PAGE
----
Outside Staples Center on Tuesday night, Clippers’ fans showed solidarity with their team and distaste for its longtime owner. Many wore black shirts or armbands. Others turned their team jerseys inside-out, as Clippers players had done with their warm-up shirts two days earlier.


A Diamond Bar couple held signs that read: “”Dear NBA owners, Must have new owner! VOTE FOR SALE!” About 100 protesters outside the arena on Figueroa Street chanted: “Hey! Hey! Ho! Ho! Donald Sterling has got to go!”

The Clippers’ owner had been condemned by President Obama, L.A. Mayor Eric Garcetti and top figures from the NBA’s past and present. On Tuesday, Sterling’s own management team distanced itself from the owner, posting a “WE ARE ONE” message on the team’s Internet site.

“As an organization, we wanted to make a stand, apart from Sterling’s comments,” said Seth Burton, the team’s vice president of communications. “As players, coaches and an organization, we don’t agree with those comments.”

Silver pledged to do “everything in my power” to get Sterling to sell. The commissioner will need the backing of three-quarters of team owners. A league spokesman said a date for a vote had not been set.

Without specifying how many owners he had queried about the move, Silver declared Tuesday: “I fully expect to get the support I need from the other NBA owners to remove him.”

Those who spoke out immediately after Silver’s announcement signaled their approval, including owners of the Los Angeles Lakers, Indiana Pacers, Phoenix Suns, Atlanta Hawks, New Orleans Pelicans, Orlando Magic, Chicago Bulls and Dallas Mavericks.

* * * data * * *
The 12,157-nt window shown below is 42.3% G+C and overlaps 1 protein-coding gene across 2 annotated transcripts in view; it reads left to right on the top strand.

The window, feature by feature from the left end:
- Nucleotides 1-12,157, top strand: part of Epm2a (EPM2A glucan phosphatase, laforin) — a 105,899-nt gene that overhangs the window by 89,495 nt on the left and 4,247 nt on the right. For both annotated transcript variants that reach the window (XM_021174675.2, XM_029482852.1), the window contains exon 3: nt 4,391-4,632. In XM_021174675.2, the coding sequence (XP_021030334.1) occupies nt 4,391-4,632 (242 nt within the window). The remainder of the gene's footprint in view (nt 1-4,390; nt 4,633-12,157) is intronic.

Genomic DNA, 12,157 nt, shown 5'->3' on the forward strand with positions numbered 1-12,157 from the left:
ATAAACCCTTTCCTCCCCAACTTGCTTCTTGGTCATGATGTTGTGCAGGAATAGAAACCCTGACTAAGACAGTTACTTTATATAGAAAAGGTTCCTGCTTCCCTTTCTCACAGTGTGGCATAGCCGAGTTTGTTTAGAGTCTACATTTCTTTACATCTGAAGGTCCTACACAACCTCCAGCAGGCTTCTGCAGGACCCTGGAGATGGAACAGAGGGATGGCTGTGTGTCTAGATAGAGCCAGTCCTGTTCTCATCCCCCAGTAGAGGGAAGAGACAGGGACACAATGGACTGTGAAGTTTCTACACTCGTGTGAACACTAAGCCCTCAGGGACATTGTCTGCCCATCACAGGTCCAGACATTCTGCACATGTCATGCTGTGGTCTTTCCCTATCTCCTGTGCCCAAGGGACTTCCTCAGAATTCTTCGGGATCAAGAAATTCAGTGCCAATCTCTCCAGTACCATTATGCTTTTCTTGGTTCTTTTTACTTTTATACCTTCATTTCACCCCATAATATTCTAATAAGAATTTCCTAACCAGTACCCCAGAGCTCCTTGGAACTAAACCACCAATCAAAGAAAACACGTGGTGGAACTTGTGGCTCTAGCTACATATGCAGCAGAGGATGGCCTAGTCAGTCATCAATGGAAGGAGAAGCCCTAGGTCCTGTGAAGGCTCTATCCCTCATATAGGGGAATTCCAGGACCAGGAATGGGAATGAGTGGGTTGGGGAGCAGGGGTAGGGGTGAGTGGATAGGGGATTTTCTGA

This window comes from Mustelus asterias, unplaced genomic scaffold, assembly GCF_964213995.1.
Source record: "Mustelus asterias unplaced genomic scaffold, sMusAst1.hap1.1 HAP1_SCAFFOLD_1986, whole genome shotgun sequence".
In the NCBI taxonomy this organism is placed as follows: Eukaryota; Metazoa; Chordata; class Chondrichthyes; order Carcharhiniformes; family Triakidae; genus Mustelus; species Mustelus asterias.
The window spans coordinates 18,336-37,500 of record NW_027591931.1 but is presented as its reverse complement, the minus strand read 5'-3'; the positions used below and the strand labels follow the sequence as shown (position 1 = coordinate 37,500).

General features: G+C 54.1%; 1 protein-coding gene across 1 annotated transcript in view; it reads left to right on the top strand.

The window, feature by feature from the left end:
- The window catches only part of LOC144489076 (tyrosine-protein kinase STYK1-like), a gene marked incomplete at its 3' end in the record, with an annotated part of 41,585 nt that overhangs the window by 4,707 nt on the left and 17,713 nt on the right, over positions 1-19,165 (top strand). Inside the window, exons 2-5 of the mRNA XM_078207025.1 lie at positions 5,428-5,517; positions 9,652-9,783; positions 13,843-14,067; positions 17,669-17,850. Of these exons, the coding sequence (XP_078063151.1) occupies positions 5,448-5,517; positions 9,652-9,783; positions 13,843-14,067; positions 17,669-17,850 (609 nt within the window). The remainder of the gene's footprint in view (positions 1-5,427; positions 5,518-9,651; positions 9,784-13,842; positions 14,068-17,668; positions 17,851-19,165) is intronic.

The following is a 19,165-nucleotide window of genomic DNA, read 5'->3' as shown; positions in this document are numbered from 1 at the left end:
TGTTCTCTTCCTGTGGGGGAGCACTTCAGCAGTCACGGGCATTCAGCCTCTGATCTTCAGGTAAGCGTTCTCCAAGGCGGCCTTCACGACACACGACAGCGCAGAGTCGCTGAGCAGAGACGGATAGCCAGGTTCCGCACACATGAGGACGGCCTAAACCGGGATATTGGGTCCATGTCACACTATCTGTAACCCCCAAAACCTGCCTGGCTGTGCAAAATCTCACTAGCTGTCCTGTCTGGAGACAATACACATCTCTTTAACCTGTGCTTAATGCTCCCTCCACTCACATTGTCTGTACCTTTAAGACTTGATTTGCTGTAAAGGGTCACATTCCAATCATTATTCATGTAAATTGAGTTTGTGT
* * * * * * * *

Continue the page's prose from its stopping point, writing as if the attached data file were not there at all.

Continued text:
Jeanie Buss, governor of a Lakers franchise that long overshadowed the Clippers in L.A., called Silver’s action “decisive, firm and compelling.” Magic Chairman Dan DeVos said, “We are wholeheartedly behind Adam’s recommendation and plan to vote accordingly.”

From Monday to Tuesday, Dallas Mavericks owner Mark Cuban reversed himself, first saying harsh punishment for inappropriate statements could be a “slippery slope” that would harm other owners in the future, then tweeting that he agreed “100%” with Silver’s actions.

Roger Mason Jr., a vice president of the players’ association, said players would keep the pressure on. “We want immediate action and a timetable from the owners of when this vote is going to happen,” Mason said.

He said players had been prepared to boycott playoff games if Silver did not impose tough sanctions against Sterling. But in a news conference outside Los Angeles City Hall, current and former NBA stars expressed gratitude for what Lakers guard Steve Nash called “quick, unequivocal and decisive” action. Lakers’ legend Kareem Abdul-Jabbar hailed “a new day” in Los Angeles sports. Magic Johnson praised Silver for “great leadership.” (Sterling’s anger, and the resulting audio recording, apparently stemmed from a decision by his friend, V. Stiviano, to post a photo on social media that she took of herself with Johnson.)